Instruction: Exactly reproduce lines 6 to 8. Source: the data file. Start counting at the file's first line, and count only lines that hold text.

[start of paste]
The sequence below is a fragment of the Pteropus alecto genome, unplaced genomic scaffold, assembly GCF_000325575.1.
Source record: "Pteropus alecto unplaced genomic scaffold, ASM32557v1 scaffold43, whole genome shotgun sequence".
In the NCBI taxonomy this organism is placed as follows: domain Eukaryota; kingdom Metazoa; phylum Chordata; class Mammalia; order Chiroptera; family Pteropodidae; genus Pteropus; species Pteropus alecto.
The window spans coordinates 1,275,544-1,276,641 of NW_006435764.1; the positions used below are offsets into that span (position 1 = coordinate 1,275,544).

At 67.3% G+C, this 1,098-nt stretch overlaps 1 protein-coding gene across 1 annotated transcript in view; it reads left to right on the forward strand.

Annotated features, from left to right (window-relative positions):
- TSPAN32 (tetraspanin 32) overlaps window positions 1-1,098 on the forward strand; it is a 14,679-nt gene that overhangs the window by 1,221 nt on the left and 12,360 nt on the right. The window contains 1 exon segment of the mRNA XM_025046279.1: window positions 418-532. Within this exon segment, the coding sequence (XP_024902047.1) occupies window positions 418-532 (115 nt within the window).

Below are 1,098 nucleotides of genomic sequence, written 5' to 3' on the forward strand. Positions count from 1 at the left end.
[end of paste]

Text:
Annotated features, from left to right (window-relative positions):
- TSPAN32 (tetraspanin 32) overlaps window positions 1-1,098 on the forward strand; it is a 14,679-nt gene that overhangs the window by 1,221 nt on the left and 12,360 nt on the right. The window contains 1 exon segment of the mRNA XM_025046279.1: window positions 418-532. Within this exon segment, the coding sequence (XP_024902047.1) occupies window positions 418-532 (115 nt within the window).

Below are 1,098 nucleotides of genomic sequence, written 5' to 3' on the forward strand. Positions count from 1 at the left end.